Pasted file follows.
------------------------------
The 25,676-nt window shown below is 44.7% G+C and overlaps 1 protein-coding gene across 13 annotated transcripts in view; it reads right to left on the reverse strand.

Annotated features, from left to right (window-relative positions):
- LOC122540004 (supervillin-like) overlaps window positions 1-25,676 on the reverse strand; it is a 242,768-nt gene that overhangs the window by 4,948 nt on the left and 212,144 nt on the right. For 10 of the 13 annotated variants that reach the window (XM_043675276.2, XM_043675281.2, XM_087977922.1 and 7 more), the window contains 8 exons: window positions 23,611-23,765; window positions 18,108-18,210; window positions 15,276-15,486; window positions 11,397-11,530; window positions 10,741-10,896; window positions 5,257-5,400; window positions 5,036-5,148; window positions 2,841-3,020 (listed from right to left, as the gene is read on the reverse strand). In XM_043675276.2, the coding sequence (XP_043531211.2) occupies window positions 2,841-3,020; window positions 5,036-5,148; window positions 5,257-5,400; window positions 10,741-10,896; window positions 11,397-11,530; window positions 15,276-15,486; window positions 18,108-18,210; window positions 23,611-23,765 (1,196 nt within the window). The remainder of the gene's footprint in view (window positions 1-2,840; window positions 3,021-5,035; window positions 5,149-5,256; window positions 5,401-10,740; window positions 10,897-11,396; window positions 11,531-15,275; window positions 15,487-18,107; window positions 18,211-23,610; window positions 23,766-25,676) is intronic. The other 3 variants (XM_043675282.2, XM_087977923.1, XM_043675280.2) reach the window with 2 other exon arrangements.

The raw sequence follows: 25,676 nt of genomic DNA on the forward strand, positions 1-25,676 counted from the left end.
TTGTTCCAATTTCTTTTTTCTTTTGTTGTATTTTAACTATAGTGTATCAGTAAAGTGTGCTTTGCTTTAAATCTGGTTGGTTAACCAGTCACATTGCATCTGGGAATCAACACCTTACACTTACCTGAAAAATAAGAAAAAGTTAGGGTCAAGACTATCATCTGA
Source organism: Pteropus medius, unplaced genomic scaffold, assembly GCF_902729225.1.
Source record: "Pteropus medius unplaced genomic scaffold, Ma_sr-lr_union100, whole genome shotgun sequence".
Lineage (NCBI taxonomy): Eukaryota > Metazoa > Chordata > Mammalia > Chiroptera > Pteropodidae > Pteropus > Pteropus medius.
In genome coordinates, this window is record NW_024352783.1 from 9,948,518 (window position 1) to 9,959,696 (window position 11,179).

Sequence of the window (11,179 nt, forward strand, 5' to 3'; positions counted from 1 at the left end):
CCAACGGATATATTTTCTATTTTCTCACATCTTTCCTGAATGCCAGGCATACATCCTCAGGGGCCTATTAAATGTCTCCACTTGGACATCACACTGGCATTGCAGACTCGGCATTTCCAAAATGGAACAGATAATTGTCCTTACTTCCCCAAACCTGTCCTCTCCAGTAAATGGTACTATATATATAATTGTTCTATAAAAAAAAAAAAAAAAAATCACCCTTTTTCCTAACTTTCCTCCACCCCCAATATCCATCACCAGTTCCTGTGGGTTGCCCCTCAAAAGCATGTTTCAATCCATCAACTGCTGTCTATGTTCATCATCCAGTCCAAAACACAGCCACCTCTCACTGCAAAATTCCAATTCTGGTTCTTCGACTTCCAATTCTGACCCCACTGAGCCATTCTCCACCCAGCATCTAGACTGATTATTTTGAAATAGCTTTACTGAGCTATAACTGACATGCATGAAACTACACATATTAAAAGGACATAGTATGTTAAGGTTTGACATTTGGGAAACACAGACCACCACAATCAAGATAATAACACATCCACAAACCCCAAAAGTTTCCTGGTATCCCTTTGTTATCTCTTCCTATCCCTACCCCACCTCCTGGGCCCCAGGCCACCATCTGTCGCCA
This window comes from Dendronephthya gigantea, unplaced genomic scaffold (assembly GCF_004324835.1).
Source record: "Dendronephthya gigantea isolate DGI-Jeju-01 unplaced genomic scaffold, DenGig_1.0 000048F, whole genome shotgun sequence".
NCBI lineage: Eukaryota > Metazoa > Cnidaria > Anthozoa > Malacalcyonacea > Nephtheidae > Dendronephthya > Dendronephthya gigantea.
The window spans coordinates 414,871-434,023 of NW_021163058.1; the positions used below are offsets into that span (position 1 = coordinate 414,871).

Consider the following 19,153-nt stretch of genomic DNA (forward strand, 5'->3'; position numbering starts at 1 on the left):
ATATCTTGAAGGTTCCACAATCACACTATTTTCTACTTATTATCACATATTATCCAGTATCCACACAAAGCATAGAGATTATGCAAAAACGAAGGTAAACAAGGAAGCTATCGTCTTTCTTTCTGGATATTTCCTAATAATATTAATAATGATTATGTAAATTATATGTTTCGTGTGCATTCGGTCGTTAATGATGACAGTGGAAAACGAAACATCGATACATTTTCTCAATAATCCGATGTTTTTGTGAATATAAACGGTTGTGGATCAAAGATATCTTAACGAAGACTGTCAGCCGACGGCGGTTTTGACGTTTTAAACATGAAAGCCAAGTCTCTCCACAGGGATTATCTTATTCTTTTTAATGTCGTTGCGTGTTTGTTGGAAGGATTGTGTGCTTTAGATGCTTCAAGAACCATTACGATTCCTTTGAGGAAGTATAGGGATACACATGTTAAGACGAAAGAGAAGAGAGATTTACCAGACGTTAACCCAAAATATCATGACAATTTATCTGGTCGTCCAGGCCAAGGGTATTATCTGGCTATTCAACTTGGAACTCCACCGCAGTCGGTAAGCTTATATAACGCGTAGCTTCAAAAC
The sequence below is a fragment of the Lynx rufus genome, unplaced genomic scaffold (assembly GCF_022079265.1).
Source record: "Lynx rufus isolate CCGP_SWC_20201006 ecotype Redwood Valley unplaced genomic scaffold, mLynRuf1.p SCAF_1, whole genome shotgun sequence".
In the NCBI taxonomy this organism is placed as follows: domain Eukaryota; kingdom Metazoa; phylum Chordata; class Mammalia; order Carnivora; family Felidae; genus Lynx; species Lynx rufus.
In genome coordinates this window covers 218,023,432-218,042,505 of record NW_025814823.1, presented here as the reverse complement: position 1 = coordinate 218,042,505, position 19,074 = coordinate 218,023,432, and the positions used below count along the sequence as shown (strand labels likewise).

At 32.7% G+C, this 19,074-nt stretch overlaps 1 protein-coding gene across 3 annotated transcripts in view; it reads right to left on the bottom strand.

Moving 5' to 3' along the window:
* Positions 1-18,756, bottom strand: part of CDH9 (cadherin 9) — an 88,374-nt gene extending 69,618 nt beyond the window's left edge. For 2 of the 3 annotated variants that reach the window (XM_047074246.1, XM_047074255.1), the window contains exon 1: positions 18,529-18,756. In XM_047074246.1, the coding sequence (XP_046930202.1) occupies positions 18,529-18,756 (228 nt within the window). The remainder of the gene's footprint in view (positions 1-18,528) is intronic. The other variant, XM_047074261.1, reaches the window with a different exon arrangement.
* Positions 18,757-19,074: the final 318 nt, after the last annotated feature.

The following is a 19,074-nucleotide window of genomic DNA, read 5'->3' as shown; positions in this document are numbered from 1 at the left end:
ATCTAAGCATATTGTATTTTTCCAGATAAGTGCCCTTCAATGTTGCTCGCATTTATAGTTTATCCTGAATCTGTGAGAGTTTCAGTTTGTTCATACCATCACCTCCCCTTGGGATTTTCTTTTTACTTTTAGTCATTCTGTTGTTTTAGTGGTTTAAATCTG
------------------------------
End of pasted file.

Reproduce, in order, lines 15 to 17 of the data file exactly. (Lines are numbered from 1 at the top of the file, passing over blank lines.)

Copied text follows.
The window spans coordinates 414,871-434,023 of NW_021163058.1; the positions used below are offsets into that span (position 1 = coordinate 414,871).

Consider the following 19,153-nt stretch of genomic DNA (forward strand, 5'->3'; position numbering starts at 1 on the left):
ATATCTTGAAGGTTCCACAATCACACTATTTTCTACTTATTATCACATATTATCCAGTATCCACACAAAGCATAGAGATTATGCAAAAACGAAGGTAAACAAGGAAGCTATCGTCTTTCTTTCTGGATATTTCCTAATAATATTAATAATGATTATGTAAATTATATGTTTCGTGTGCATTCGGTCGTTAATGATGACAGTGGAAAACGAAACATCGATACATTTTCTCAATAATCCGATGTTTTTGTGAATATAAACGGTTGTGGATCAAAGATATCTTAACGAAGACTGTCAGCCGACGGCGGTTTTGACGTTTTAAACATGAAAGCCAAGTCTCTCCACAGGGATTATCTTATTCTTTTTAATGTCGTTGCGTGTTTGTTGGAAGGATTGTGTGCTTTAGATGCTTCAAGAACCATTACGATTCCTTTGAGGAAGTATAGGGATACACATGTTAAGACGAAAGAGAAGAGAGATTTACCAGACGTTAACCCAAAATATCATGACAATTTATCTGGTCGTCCAGGCCAAGGGTATTATCTGGCTATTCAACTTGGAACTCCACCGCAGTCGGTAAGCTTATATAACGCGTAGCTTCAAAAC